Quantcast
Environmental News for a Healthier Planet and Life

Help Support EcoWatch

A Record 589 Sea Turtles Killed By Florida's Toxic Red Tide

Animals
Two baby Loggerhead turtles. U.S. Air Force / Senior Airman Veronica McMahon

Florida's longest red tide in more than a decade has killed scores of the state's most iconic marine animals.

The current outbreak, which began in October 2017 off southwest Florida, has been tied to a record 589 sea turtle deaths and 213 manatee deaths, the Herald-Tribune reported, citing figures from the Florida Fish and Wildlife Conservation Commission.


As of December 20, 127 bottlenose dolphins have been stranded along the southwest coast, according to the National Oceanic and Atmospheric Administration. The mammals showed positive results for the red tide toxin, brevetoxin.

That's not to mention the massive fish kills that resulted from the toxic algae bloom.

Sea turtle species that have been affected by the poisonous brew including loggerhead and Kemp's ridley sea turtles, both of which are federally protected. Kemp's ridleys are considered the world's most endangered marine turtle.

Local turtle patrollers, including Suzi Fox, the director of Anna Maria Island Turtle Watch & Shorebird Monitoring, told the Herald-Tribune that the outbreak could affect next year's sea turtle nesting season, an unfortunate turn after several record seasons.

Blooms of the red tide organism, Karenia brevis, were detected as recently as Jan. 11 in southwest Florida, including "high" cell concentrations (more than 1 million cells per liter) in Sarasota County and offshore of Collier County, according to the Florida Fish and Wildlife Conservation Commission.

Current red tide sampling mapFlorida Fish and Wildlife Conservation Commission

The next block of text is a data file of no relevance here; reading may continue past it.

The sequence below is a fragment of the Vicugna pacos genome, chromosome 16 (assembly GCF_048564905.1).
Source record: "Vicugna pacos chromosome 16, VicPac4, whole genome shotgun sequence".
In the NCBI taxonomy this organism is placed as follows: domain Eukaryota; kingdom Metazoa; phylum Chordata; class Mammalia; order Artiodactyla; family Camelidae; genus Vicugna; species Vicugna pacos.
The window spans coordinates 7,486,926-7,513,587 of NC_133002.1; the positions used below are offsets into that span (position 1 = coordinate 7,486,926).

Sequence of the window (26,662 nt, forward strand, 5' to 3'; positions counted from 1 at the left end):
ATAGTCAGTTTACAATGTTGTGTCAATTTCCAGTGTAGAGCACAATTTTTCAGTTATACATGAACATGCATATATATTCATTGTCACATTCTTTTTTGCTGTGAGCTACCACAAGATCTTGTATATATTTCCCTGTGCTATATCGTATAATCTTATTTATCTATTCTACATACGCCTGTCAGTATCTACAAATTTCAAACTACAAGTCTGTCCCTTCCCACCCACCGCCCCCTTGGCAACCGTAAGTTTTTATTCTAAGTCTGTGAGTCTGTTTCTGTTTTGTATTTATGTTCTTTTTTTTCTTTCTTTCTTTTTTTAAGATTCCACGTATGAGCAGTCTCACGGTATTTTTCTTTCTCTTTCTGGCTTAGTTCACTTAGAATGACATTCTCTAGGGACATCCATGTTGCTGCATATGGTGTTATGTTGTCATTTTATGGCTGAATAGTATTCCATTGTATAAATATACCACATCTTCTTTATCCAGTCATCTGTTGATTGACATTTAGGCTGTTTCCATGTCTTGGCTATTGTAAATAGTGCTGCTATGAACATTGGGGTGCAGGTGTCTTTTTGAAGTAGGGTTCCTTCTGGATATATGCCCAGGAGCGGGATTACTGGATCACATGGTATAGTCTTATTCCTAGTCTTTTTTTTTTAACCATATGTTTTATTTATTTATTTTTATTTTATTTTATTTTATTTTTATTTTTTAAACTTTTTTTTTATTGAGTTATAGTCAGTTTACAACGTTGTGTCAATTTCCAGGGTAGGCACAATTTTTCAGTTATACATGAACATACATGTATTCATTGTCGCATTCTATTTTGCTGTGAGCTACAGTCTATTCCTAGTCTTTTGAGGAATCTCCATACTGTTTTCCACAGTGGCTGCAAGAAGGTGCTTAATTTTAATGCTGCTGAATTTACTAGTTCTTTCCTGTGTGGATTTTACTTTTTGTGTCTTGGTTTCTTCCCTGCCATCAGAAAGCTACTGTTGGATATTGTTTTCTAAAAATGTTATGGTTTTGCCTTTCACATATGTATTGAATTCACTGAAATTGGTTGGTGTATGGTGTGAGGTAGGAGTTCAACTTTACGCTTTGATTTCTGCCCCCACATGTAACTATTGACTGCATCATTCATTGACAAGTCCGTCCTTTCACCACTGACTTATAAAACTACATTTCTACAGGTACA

Respiratory irritation—a symptom from breathing red tide toxins—was also reported in Manatee and Sarasota counties that same week, the commission said.

Last week, Florida's new Gov. Ron DeSantis unveiled a sweeping executive order that includes plans to study red tide and the creation of a task force to solve Florida's other algae outbreak, the toxic blue-green bloom from Lake Okeechobee.

EcoWatch Daily Newsletter

Food Tank

By Danielle Nierenberg and Alonso Diaz

With record high unemployment, a reeling global economy, and concerns of food shortages, the world as we know it is changing. But even as these shifts expose inequities in the health and food systems, many experts hope that the current moment offers an opportunity to build a new and more sustainable food system.

Read More Show Less
Pexels

By Brian J. Love and Julie Rieland

The COVID-19 pandemic has disrupted the U.S. recycling industry. Waste sources, quantities and destinations are all in flux, and shutdowns have devastated an industry that was already struggling.

Read More Show Less
Pixabay

By Kris Gunnars, BSc

Unhealthy foods play a primary role in many people gaining weight and developing chronic health conditions, more now than ever before.

Read More Show Less
A man pushes his mother in a wheelchair down Ocean Drive in South Beach, Miami on May 19, 2020, amid the novel coronavirus pandemic. CHANDAN KHANNA / AFP via Getty Images

The U.S. reported more than 55,000 new coronavirus cases on Thursday, in a sign that the outbreak is not letting up as the Fourth of July weekend kicks off.

Read More Show Less
To better understand how people influence the overall health of dolphins, Oklahoma State University's Unmanned Systems Research Institute is developing a drone to collect samples from the spray that comes from their blowholes. Ken Y. / CC by 2.0

By Jason Bruck

Human actions have taken a steep toll on whales and dolphins. Some studies estimate that small whale abundance, which includes dolphins, has fallen 87% since 1980 and thousands of whales die from rope entanglement annually. But humans also cause less obvious harm. Researchers have found changes in the stress levels, reproductive health and respiratory health of these animals, but this valuable data is extremely hard to collect.

Read More Show Less

Sunscreen pollution is accelerating the demise of coral reefs globally by causing permanent DNA damage to coral. gonzalo martinez / iStock / Getty Images Plus

On July 29, Florida Governor Ron DeSantis signed into law a controversial bill prohibiting local governments from banning certain types of sunscreens.

Read More Show Less

Trending

Oat milk is popping up at coffee shops and grocery stores alike, quickly becoming one of the trendiest plant-based milks. jacqueline / CC by 2.0

By Kelli McGrane

Oat milk is popping up at coffee shops and grocery stores alike, quickly becoming one of the trendiest plant-based milks.

Read More Show Less